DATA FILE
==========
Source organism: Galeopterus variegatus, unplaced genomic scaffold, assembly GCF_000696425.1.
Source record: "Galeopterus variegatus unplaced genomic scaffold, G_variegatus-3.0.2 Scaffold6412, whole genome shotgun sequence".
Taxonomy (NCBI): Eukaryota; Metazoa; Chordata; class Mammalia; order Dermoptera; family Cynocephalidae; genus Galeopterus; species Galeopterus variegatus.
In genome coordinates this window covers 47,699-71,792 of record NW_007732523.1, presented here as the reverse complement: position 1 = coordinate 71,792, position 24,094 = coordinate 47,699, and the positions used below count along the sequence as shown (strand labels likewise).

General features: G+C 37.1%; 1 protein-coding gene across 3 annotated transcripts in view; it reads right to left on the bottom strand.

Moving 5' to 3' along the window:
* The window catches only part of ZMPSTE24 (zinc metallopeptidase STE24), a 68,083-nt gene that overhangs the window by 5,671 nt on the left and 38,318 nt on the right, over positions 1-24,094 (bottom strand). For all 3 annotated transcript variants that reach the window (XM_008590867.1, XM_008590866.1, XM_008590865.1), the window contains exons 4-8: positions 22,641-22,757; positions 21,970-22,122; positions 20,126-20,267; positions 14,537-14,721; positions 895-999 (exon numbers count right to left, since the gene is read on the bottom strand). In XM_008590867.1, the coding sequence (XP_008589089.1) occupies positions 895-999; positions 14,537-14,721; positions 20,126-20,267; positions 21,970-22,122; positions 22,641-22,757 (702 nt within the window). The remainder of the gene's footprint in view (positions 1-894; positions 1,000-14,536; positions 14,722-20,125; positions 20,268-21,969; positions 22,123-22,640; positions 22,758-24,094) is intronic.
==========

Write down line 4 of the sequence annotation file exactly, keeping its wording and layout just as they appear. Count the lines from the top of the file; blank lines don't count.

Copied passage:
In genome coordinates this window covers 47,699-71,792 of record NW_007732523.1, presented here as the reverse complement: position 1 = coordinate 71,792, position 24,094 = coordinate 47,699, and the positions used below count along the sequence as shown (strand labels likewise).